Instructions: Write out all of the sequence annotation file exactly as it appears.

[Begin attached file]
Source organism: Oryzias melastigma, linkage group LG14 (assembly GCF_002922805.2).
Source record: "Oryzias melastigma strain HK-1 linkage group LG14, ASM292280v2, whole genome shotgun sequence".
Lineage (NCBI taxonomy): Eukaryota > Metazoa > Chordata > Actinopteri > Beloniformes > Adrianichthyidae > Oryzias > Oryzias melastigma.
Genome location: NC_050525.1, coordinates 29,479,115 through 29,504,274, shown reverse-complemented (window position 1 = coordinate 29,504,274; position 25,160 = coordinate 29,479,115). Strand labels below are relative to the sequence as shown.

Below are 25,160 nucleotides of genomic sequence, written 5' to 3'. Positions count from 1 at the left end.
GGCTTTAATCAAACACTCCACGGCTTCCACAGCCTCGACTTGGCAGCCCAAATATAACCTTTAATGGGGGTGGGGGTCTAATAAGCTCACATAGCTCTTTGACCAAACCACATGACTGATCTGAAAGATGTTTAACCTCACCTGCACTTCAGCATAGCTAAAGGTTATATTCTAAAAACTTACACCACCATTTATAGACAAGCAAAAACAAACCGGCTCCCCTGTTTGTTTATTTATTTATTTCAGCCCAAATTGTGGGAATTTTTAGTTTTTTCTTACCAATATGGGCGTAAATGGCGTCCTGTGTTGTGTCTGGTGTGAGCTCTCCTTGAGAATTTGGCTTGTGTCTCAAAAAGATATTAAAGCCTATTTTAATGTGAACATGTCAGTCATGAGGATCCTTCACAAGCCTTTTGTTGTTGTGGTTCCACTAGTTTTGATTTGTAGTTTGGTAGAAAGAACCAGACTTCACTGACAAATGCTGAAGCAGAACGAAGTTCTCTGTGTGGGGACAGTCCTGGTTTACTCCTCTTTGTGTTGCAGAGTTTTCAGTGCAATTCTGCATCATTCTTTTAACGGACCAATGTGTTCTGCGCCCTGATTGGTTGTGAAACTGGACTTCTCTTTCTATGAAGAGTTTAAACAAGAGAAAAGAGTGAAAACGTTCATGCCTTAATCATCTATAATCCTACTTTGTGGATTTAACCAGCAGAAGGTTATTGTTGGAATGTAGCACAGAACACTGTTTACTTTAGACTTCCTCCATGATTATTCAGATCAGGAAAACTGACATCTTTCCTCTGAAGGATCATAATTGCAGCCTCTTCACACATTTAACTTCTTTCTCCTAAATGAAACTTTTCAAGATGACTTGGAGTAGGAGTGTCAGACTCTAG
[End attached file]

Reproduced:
Source organism: Oryzias melastigma, linkage group LG14 (assembly GCF_002922805.2).
Source record: "Oryzias melastigma strain HK-1 linkage group LG14, ASM292280v2, whole genome shotgun sequence".
Lineage (NCBI taxonomy): Eukaryota > Metazoa > Chordata > Actinopteri > Beloniformes > Adrianichthyidae > Oryzias > Oryzias melastigma.
Genome location: NC_050525.1, coordinates 29,479,115 through 29,504,274, shown reverse-complemented (window position 1 = coordinate 29,504,274; position 25,160 = coordinate 29,479,115). Strand labels below are relative to the sequence as shown.

Below are 25,160 nucleotides of genomic sequence, written 5' to 3'. Positions count from 1 at the left end.
GGCTTTAATCAAACACTCCACGGCTTCCACAGCCTCGACTTGGCAGCCCAAATATAACCTTTAATGGGGGTGGGGGTCTAATAAGCTCACATAGCTCTTTGACCAAACCACATGACTGATCTGAAAGATGTTTAACCTCACCTGCACTTCAGCATAGCTAAAGGTTATATTCTAAAAACTTACACCACCATTTATAGACAAGCAAAAACAAACCGGCTCCCCTGTTTGTTTATTTATTTATTTCAGCCCAAATTGTGGGAATTTTTAGTTTTTTCTTACCAATATGGGCGTAAATGGCGTCCTGTGTTGTGTCTGGTGTGAGCTCTCCTTGAGAATTTGGCTTGTGTCTCAAAAAGATATTAAAGCCTATTTTAATGTGAACATGTCAGTCATGAGGATCCTTCACAAGCCTTTTGTTGTTGTGGTTCCACTAGTTTTGATTTGTAGTTTGGTAGAAAGAACCAGACTTCACTGACAAATGCTGAAGCAGAACGAAGTTCTCTGTGTGGGGACAGTCCTGGTTTACTCCTCTTTGTGTTGCAGAGTTTTCAGTGCAATTCTGCATCATTCTTTTAACGGACCAATGTGTTCTGCGCCCTGATTGGTTGTGAAACTGGACTTCTCTTTCTATGAAGAGTTTAAACAAGAGAAAAGAGTGAAAACGTTCATGCCTTAATCATCTATAATCCTACTTTGTGGATTTAACCAGCAGAAGGTTATTGTTGGAATGTAGCACAGAACACTGTTTACTTTAGACTTCCTCCATGATTATTCAGATCAGGAAAACTGACATCTTTCCTCTGAAGGATCATAATTGCAGCCTCTTCACACATTTAACTTCTTTCTCCTAAATGAAACTTTTCAAGATGACTTGGAGTAGGAGTGTCAGACTCTAG